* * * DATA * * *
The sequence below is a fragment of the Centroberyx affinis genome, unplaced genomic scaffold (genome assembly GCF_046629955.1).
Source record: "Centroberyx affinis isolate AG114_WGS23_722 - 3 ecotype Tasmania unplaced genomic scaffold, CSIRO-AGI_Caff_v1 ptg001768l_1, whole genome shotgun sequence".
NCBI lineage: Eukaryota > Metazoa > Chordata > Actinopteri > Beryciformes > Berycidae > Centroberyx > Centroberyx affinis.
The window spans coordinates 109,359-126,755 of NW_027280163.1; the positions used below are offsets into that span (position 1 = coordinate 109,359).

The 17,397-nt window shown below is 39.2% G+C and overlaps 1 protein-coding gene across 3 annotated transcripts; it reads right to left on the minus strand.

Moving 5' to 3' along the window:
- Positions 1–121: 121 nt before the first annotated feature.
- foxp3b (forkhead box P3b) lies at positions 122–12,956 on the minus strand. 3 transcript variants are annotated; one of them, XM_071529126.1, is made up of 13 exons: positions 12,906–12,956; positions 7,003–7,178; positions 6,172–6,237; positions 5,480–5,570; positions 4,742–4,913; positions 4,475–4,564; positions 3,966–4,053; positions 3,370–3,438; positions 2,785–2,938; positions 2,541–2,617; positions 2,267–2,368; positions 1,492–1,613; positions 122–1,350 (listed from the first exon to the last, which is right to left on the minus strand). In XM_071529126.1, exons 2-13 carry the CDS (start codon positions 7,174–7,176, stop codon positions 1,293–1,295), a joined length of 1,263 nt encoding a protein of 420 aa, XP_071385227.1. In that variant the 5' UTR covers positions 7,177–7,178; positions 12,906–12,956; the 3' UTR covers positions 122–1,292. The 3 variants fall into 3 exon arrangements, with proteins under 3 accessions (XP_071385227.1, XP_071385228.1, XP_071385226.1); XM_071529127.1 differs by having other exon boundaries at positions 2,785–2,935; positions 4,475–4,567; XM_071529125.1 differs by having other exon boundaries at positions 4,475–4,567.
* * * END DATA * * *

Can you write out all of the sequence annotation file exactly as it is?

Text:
The sequence below is a fragment of the Centroberyx affinis genome, unplaced genomic scaffold (genome assembly GCF_046629955.1).
Source record: "Centroberyx affinis isolate AG114_WGS23_722 - 3 ecotype Tasmania unplaced genomic scaffold, CSIRO-AGI_Caff_v1 ptg001768l_1, whole genome shotgun sequence".
NCBI lineage: Eukaryota > Metazoa > Chordata > Actinopteri > Beryciformes > Berycidae > Centroberyx > Centroberyx affinis.
The window spans coordinates 109,359-126,755 of NW_027280163.1; the positions used below are offsets into that span (position 1 = coordinate 109,359).

The 17,397-nt window shown below is 39.2% G+C and overlaps 1 protein-coding gene across 3 annotated transcripts; it reads right to left on the minus strand.

Moving 5' to 3' along the window:
- Positions 1–121: 121 nt before the first annotated feature.
- foxp3b (forkhead box P3b) lies at positions 122–12,956 on the minus strand. 3 transcript variants are annotated; one of them, XM_071529126.1, is made up of 13 exons: positions 12,906–12,956; positions 7,003–7,178; positions 6,172–6,237; positions 5,480–5,570; positions 4,742–4,913; positions 4,475–4,564; positions 3,966–4,053; positions 3,370–3,438; positions 2,785–2,938; positions 2,541–2,617; positions 2,267–2,368; positions 1,492–1,613; positions 122–1,350 (listed from the first exon to the last, which is right to left on the minus strand). In XM_071529126.1, exons 2-13 carry the CDS (start codon positions 7,174–7,176, stop codon positions 1,293–1,295), a joined length of 1,263 nt encoding a protein of 420 aa, XP_071385227.1. In that variant the 5' UTR covers positions 7,177–7,178; positions 12,906–12,956; the 3' UTR covers positions 122–1,292. The 3 variants fall into 3 exon arrangements, with proteins under 3 accessions (XP_071385227.1, XP_071385228.1, XP_071385226.1); XM_071529127.1 differs by having other exon boundaries at positions 2,785–2,935; positions 4,475–4,567; XM_071529125.1 differs by having other exon boundaries at positions 4,475–4,567.